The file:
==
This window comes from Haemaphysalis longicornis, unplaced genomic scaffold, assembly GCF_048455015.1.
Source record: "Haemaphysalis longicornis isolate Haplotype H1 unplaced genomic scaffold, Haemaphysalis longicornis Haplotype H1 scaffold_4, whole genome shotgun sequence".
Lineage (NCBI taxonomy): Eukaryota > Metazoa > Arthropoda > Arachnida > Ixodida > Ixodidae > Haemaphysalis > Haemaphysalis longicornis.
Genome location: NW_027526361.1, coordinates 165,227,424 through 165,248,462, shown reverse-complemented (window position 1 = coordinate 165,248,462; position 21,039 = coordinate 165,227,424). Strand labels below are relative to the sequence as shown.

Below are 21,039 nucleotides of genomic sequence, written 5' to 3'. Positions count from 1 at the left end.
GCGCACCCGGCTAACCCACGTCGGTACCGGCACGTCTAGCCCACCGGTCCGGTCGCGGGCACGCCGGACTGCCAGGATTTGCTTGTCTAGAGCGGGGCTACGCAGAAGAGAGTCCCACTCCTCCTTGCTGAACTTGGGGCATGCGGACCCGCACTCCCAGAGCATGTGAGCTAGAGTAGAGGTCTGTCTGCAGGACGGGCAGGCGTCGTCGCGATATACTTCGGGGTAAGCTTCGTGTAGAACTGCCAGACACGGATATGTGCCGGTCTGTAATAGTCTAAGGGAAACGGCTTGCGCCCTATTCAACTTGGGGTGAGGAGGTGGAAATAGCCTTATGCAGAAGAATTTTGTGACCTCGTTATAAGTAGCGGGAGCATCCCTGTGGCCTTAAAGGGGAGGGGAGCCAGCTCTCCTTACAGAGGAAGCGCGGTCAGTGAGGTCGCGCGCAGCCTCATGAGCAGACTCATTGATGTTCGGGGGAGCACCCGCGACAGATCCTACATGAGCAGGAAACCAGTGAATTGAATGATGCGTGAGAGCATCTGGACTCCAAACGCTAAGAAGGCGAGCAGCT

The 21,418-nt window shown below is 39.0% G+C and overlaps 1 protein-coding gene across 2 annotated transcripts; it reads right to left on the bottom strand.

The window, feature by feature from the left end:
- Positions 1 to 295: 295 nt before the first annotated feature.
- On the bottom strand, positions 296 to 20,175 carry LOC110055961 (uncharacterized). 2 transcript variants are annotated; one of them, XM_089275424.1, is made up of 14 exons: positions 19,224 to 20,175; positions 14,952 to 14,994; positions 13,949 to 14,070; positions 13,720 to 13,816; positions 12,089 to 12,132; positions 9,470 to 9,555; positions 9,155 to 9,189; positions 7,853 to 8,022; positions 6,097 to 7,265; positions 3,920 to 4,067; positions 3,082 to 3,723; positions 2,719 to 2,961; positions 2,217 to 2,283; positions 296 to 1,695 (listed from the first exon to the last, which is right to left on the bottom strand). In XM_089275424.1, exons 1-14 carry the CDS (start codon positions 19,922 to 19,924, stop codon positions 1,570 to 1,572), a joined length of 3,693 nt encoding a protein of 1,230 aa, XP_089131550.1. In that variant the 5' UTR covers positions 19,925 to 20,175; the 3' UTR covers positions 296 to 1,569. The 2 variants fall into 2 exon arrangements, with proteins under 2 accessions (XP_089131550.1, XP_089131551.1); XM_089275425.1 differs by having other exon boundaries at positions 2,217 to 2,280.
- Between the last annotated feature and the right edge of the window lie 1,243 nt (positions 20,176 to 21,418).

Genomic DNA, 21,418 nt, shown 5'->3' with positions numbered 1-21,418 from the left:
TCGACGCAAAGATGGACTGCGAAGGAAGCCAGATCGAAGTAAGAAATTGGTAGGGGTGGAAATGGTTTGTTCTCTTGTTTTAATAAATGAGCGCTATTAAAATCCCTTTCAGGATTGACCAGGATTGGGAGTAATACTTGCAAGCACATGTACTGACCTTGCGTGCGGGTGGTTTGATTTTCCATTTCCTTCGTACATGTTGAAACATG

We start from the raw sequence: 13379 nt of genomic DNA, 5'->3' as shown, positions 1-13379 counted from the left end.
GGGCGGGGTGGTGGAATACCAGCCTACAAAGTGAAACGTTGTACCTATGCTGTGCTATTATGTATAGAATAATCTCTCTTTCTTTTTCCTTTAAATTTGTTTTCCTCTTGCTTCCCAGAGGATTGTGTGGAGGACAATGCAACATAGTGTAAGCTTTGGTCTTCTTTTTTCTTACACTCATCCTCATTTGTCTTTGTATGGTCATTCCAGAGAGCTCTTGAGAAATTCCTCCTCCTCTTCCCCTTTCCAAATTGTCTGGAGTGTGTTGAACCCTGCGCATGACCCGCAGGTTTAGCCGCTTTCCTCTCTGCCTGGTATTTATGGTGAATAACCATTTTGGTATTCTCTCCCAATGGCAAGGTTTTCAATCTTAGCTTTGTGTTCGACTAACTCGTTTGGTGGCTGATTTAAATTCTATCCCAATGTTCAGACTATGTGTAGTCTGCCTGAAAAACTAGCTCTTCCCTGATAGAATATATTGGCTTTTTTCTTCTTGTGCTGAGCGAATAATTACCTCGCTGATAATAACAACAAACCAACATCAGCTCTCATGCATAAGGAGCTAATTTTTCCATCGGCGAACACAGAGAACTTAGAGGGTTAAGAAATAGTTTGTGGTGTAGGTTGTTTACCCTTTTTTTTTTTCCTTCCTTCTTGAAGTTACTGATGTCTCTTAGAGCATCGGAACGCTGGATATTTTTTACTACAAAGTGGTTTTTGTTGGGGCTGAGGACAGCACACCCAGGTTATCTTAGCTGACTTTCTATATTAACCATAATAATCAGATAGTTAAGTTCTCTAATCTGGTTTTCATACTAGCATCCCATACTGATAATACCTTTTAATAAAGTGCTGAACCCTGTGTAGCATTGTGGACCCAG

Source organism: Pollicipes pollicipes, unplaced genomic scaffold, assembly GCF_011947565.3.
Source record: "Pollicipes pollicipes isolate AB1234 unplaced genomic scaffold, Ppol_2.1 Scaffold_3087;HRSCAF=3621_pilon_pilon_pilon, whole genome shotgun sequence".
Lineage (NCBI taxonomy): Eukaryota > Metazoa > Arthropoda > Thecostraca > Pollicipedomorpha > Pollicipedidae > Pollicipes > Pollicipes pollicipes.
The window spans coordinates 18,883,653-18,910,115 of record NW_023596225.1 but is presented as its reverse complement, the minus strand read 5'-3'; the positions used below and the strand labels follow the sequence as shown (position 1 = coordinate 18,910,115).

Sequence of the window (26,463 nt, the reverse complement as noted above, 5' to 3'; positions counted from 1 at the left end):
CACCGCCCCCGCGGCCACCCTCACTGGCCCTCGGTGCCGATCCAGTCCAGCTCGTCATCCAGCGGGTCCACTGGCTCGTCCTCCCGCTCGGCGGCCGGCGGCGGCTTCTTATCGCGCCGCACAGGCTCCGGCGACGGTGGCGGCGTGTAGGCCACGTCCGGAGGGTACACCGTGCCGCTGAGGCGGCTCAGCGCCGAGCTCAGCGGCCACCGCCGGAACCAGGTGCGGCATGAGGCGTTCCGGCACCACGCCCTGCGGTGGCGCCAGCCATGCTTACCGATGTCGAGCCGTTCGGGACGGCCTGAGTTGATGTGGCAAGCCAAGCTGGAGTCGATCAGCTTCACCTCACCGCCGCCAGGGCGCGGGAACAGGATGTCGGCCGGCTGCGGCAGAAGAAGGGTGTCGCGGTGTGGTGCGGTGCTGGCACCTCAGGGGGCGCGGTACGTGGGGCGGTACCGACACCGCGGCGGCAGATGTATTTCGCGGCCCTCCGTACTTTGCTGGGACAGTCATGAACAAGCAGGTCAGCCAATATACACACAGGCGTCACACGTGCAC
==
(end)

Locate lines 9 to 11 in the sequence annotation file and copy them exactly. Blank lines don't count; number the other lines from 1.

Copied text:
- Positions 1 to 295: 295 nt before the first annotated feature.
- On the bottom strand, positions 296 to 20,175 carry LOC110055961 (uncharacterized). 2 transcript variants are annotated; one of them, XM_089275424.1, is made up of 14 exons: positions 19,224 to 20,175; positions 14,952 to 14,994; positions 13,949 to 14,070; positions 13,720 to 13,816; positions 12,089 to 12,132; positions 9,470 to 9,555; positions 9,155 to 9,189; positions 7,853 to 8,022; positions 6,097 to 7,265; positions 3,920 to 4,067; positions 3,082 to 3,723; positions 2,719 to 2,961; positions 2,217 to 2,283; positions 296 to 1,695 (listed from the first exon to the last, which is right to left on the bottom strand). In XM_089275424.1, exons 1-14 carry the CDS (start codon positions 19,922 to 19,924, stop codon positions 1,570 to 1,572), a joined length of 3,693 nt encoding a protein of 1,230 aa, XP_089131550.1. In that variant the 5' UTR covers positions 19,925 to 20,175; the 3' UTR covers positions 296 to 1,569. The 2 variants fall into 2 exon arrangements, with proteins under 2 accessions (XP_089131550.1, XP_089131551.1); XM_089275425.1 differs by having other exon boundaries at positions 2,217 to 2,280.
- Between the last annotated feature and the right edge of the window lie 1,243 nt (positions 20,176 to 21,418).